By Akanimo Sampson
Two key United Nations agencies – Population Fund and Children Fund- have join forces to shut down the scourge of child marriage. The development is coming into the open following the fall out of the arrest of Haderu Gebray, 15, and her parents earlier this year for planning her wedding to an older man she had never met.
Ms. Gebray’s plight hit the media headlines instantly in Ethiopia, where child marriage is illegal. All it took to create a huge public outcry on her behalf was a post on Facebook from a young man in her area, a district with strong popular opposition to the harmful practice and widespread awareness of the legal consequences of marrying before turning 18.
Ms. Gebray had never set eyes on her would-be husband. All the arrangements were made between him and her parents.
The wedding preparations were in full swing when a member of the community wrote about them on Facebook. The police got wind of the preparations and arrested Ms. Gebray’s parents, her would-be husband and his parents.
She was also incarcerated for “protection purposes,” as she puts it, and together with her parents was released on bail a short while later. They agreed to cancel the wedding.
“At the time I was not happy that the marriage was (cancelled) as so much effort and expense was (spent) by my parents in organising the wedding”, she said. Ms. Gebray had resigned herself to her fate and planned to continue her education, although child brides are very likely to drop out of school.
Ms. Gebray’s case underscores the importance of the UNFPA-UNICEF Joint Global Programme to Accelerate Action to End Child Marriage. Kola Tembein is one of the three districts in Ethiopia’s Tigray Region where the Joint Global Programme is being implemented.
Despite public awareness and opposition, child marriage is a deeply rooted custom that extends even to government employees like Ms. Gebray’s father, whose actions undermine national efforts to end the practice.
Parents such as Ms. Gebray’s often worry that their daughters may engage in premarital sex and tarnish their family’s honour by losing their virginity prior to marriage. Minors pay the price and are left vulnerable to the heightened risk of abuse and health problems — including potentially fatal complications of pregnancy — that comes with child marriage.
In Ethiopia, the minimum legal age to marry is 18. Yet the median age at first marriage is 17.1, and 58 per cent of women aged 25 to 49 were child brides, according to the 2016 Ethiopian Demographic and Health Survey. In 2014, the government embarked on an ambitious campaign to eliminate child marriage and other harmful practices by 2025.
The Global Joint Programme is supporting regional government efforts to end child marriage in Tigray. Such efforts are carried out at the grassroots level by community structures including civil society and faith-based organisations like the Guya Mariam Church.
Gebreegziabher Tiku, a local priest, asks couples who wish to marry to produce documents proving that they are not underage. He also preaches to his flock about the consequences of child marriage and other harmful practices.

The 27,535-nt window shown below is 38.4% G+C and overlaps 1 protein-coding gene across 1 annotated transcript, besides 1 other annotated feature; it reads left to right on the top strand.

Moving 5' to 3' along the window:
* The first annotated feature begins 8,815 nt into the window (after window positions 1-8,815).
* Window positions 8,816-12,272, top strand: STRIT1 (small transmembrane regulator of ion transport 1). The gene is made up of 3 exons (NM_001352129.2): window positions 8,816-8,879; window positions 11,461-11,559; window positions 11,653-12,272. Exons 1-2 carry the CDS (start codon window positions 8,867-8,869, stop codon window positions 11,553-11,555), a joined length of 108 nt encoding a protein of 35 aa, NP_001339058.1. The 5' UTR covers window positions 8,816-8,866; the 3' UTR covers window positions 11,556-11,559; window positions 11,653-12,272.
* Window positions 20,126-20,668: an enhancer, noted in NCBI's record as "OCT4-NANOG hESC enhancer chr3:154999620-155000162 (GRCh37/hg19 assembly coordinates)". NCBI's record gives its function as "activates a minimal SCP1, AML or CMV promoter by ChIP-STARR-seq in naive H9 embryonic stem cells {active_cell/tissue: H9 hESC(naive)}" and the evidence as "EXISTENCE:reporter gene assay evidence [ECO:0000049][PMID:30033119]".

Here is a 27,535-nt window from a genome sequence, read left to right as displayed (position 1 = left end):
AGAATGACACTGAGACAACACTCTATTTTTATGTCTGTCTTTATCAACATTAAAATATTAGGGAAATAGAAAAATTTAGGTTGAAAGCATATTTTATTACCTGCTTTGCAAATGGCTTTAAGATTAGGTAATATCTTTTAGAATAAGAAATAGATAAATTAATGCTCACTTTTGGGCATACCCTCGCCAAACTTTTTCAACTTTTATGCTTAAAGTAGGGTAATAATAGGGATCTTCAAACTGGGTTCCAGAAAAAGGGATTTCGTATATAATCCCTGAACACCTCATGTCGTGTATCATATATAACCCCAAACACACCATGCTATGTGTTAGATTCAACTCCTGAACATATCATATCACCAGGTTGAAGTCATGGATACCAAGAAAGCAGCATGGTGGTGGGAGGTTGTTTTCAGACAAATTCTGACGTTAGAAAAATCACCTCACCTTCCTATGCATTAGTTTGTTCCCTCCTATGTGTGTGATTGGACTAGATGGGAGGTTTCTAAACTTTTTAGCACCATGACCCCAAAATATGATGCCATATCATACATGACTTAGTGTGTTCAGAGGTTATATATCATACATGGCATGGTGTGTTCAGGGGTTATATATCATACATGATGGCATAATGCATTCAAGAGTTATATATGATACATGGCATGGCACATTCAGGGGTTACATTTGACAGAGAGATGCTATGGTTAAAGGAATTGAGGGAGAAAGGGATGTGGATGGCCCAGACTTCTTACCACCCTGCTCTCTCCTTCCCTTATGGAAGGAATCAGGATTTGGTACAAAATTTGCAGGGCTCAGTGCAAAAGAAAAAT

“We are seeing very good results as far as warding off child marriage is concerned”, the priest said.
Another important partner in the fight against child marriage in Tigray are the Women Development Groups, which conduct community mapping exercises and step up their work during the months prior to popular wedding seasons.
Members keep track of every girl in the community, their marriage status and whether or not they are still in school. They then report this information to the District Women’s Affairs Office.
“This has helped us to prevent the marriage of underage girls”, said Leteselas Berhe, the leader of a Women Development Group in Guya, a locality in Kola Tembein District. “We have brought cases of violators to the attention of law enforcement bodies, one of which was the case of (Ms. Gebray).”
Some families reverse their decision when they realise that the Women Development Group is hot on their trail. But cases such as Ms. Gebray’s are usually handled by a Marriage Annulment Committee set up at the local level, and the perpetrators are prosecuted by the courts.
The Tigray Bureau of Women’s Affairs has set up a steering committee to strengthen community efforts at all levels in the fight against child marriage, which is making good yet so far insufficient progress in completely ending this harmful practice in this Ethiopian region.
“We have achieved a lot, but we can’t (yet) say that we have zero incidence of child marriage”, explained Alemat Amare, deputy head of the Bureau.
As for Ms. Gebray, she is free now, but the ordeal left her shaken.
While she was unhappy about her personal situation publicised on social media, Ms. Gebray now believes it was a good strategy that others engaged in the fight against child marriage can learn from. Currently in sixth grade, she enjoys school and wants to continue her education until the day comes when she freely decides to marry.
October 11 was the International
Day of the Girl Child, which recognises girls’ rights and the unique
challenges facing girls around the world. The 2019 theme is GirlForce: Unscripted and unstoppable,
which celebrates achievements by, with and for girls since the adoption of the
1995 Beijing Declaration and Platform for Action on Women.